Dietary protein supplementation


PEW is common, and is one of the most powerful predictors of poor 
outcomes in CKD and ESRD. While its etiology is complex, one of the recognized causes of PEW is a decrease in protein and energy intake.18 There is broad agreement about the need for dietary interventions in patients with CKD with protein intake <0.6-
0.8 g/kg/day, or in patients with ESRD with protein intake <1.1-1.2 g/kg/day. Such interventions usually start with dietary counseling aimed at assuring that a proper amount and quality of proteins, energy and other nutrients is ingested (Figure 1). 


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In cases where counseling is unsuccessful, nutritional supplementation with high biological value proteins or their equivalents in the form of essential amino acids and ketoacids can be considered. PEW can be improved by using various methods of protein supplementation.19 Whether or not there is a longer term clinical benefit of such strategies remains unproven; improvement in mortality rates can be inferred from observational 
studies,20 but randomized controlled trials to test this hypothesis have not 
yet been completed.


There is considerably more controversy about protein supplementation to goals above the stated 0.6-0.8 g/kg/day (or 1.1-1.2 g/kg/day in ESRD). Higher protein intake may be necessitated in acutely hypercatabolic patients (such as patients with sepsis), but the added value of increased protein intake in patients with features of PEW who are not acutely catabolic or in those at risk of PEW is much less clear. Increasing protein intake in such patients could promote anabolism and faster re-building of body protein and muscle stores, or it could better prevent their catabolism.

However, the added anabolic value of supplemental proteins or protein equivalents diminishes with increasing baseline levels of intake,21 hence, it is unclear to what extent supplementation to achieve intakes above the 0.6-0.8 g/kg/day (or 1.1-1.2 g/kg/day in ESRD) level would be useful. It is also largely unknown what total amount of daily protein intake one should aim for in such patients. Protein intake as high as 1.5 g/kg/day has been suggested in elderly patients,22 and one of approximately 1.5-2.5 g/kg/day in patients with acute kidney injury (AKI), the actual value depending on the severity of AKI, the presence of underlying catabolic diseases, and the presence or absence of renal replacement therapy.23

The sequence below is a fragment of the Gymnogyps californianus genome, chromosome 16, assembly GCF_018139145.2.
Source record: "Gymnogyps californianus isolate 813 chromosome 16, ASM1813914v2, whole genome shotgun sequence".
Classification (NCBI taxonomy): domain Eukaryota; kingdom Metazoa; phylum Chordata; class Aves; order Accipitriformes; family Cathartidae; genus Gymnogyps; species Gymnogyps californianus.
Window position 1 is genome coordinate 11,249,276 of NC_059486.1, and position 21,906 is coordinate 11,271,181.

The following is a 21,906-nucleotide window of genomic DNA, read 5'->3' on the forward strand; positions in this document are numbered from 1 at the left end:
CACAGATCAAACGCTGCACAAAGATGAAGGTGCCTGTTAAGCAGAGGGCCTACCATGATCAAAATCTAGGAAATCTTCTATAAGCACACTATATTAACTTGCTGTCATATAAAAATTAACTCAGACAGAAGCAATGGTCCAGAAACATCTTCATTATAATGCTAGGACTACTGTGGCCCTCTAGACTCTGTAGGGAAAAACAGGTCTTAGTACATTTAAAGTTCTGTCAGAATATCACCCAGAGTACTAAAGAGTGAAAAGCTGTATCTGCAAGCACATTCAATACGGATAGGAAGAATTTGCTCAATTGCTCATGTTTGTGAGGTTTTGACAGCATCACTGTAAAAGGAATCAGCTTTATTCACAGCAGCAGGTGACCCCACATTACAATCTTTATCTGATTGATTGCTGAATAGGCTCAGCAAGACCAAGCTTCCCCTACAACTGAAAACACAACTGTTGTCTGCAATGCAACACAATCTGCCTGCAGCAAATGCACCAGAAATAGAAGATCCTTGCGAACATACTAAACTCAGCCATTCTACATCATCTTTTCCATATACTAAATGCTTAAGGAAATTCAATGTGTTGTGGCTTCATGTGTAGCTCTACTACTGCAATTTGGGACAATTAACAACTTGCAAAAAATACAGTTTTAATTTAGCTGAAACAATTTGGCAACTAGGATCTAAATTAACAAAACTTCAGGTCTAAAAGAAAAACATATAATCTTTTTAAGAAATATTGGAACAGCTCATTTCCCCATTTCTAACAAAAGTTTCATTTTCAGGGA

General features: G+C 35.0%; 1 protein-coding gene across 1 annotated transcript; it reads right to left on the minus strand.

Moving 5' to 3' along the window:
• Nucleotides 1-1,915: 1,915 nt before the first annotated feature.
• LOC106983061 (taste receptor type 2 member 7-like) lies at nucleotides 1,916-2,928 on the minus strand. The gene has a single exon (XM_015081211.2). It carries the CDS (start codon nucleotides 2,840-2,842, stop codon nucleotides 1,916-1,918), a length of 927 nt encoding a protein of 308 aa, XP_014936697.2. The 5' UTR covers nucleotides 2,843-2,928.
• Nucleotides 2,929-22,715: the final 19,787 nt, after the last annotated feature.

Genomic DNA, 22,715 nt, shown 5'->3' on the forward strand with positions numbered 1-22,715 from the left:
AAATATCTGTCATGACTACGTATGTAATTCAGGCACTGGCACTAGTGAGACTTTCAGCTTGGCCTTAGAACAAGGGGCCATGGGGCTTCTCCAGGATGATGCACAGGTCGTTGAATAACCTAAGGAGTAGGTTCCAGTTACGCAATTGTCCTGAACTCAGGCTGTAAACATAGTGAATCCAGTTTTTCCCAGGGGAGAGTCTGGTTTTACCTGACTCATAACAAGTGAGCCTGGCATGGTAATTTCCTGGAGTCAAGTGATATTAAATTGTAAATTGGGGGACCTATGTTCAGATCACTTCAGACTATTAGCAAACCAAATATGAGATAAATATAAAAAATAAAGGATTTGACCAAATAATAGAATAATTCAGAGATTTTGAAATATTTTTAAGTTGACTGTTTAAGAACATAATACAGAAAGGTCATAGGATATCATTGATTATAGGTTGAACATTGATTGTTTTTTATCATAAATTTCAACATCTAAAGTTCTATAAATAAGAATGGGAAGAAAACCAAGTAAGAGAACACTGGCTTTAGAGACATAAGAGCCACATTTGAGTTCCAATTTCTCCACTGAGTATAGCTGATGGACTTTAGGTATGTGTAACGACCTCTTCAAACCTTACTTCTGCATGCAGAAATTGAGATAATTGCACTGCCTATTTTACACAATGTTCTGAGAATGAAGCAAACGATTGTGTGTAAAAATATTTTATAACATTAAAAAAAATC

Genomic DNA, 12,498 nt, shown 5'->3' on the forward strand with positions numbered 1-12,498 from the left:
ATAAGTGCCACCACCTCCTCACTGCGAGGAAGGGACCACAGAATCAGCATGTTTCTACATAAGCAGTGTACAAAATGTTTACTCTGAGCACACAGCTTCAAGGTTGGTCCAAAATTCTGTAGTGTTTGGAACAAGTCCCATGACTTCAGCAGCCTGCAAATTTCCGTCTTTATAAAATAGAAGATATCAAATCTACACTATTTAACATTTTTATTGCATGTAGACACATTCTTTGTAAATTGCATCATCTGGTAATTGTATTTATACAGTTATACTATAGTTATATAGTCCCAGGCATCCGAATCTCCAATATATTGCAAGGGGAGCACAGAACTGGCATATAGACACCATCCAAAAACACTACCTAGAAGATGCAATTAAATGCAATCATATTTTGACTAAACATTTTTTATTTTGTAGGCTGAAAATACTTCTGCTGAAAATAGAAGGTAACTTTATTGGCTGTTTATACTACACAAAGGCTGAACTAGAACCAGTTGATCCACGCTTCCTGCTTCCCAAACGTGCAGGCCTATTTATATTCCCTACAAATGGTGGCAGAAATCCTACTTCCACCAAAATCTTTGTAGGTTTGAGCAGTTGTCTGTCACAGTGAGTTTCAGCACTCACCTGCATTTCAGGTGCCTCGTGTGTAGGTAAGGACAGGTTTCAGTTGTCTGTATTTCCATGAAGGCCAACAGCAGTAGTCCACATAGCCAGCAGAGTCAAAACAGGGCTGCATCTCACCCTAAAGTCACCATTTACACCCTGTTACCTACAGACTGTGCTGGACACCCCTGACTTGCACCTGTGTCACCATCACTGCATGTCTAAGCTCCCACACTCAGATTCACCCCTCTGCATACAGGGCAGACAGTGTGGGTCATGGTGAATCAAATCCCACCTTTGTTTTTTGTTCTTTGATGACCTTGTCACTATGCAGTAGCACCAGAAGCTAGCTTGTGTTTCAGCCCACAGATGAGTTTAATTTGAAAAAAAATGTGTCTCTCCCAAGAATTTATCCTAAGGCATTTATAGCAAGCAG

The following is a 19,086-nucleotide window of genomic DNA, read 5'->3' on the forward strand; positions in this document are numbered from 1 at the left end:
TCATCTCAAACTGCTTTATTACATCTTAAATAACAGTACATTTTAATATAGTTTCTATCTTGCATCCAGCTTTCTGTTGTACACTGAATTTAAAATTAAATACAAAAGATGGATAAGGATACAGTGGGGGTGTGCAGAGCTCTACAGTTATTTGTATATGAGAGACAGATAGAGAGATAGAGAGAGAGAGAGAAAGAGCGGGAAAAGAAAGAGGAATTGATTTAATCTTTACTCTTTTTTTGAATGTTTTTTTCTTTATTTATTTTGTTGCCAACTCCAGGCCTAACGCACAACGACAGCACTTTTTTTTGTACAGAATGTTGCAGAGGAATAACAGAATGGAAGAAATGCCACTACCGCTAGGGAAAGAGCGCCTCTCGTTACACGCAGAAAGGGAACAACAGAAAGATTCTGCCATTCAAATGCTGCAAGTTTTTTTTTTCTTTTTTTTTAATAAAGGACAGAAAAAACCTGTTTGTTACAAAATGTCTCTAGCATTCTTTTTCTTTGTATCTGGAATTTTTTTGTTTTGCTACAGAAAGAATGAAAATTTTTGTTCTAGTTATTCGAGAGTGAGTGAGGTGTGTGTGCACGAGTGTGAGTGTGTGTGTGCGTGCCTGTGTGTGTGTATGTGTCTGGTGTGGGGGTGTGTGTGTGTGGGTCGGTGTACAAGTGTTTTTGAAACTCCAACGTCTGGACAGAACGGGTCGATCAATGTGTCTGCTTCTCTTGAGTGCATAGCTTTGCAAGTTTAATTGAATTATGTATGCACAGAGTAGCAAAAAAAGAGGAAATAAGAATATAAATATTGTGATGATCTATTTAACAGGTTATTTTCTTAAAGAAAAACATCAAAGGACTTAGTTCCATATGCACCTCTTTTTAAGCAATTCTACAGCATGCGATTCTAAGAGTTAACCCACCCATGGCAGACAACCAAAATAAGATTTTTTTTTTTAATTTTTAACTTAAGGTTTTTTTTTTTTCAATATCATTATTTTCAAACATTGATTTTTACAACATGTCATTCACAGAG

However, the amount of protein intake in CKD or ESRD patients with PEW that provides the ideal balance between improving nutrition and preventing toxic effects of excess protein remains unclear.


Whatever the ideal amount of excess protein intake may be in patients with PEW, the potential toxicities associated with higher protein intake necessitate a cautious and controlled approach to these strategies, especially in patients with CKD. Glomerular filtration rate is increased by high protein intake through afferent arteriolar dilatation and through effects on the glomerular basement membrane; thus, high protein intake can result in glomerular hyperfiltration, worsening proteinuria, and accelerated progression of CKD.24

Furthermore, the accumulation of various protein breakdown products as a result of decreasing kidney function can result in uremic toxicity, the uremic syndrome, and metabolic effects such as oxidative stress, altered endothelial function, nitric oxide production, and insulin resistance.25

As mentioned above, the deleterious effects of excess protein intake can be controlled by adding various prescription supplements containing protein equivalents such as essential amino acids or ketoacids. It is possible that protein sources rich in branched-chain amino acids (especially leucine and isoleucine) or their keto-analogues could be more beneficial in patients with PEW by virtue of their anabolic effects.26

However, these questions will need to be clarified in properly designed and conducted clinical trials before their mainstream application can be advocated. Until then, an individualized approach to these decisions is suggested based on a patient’s catabolic status and other clinical and financial considerations.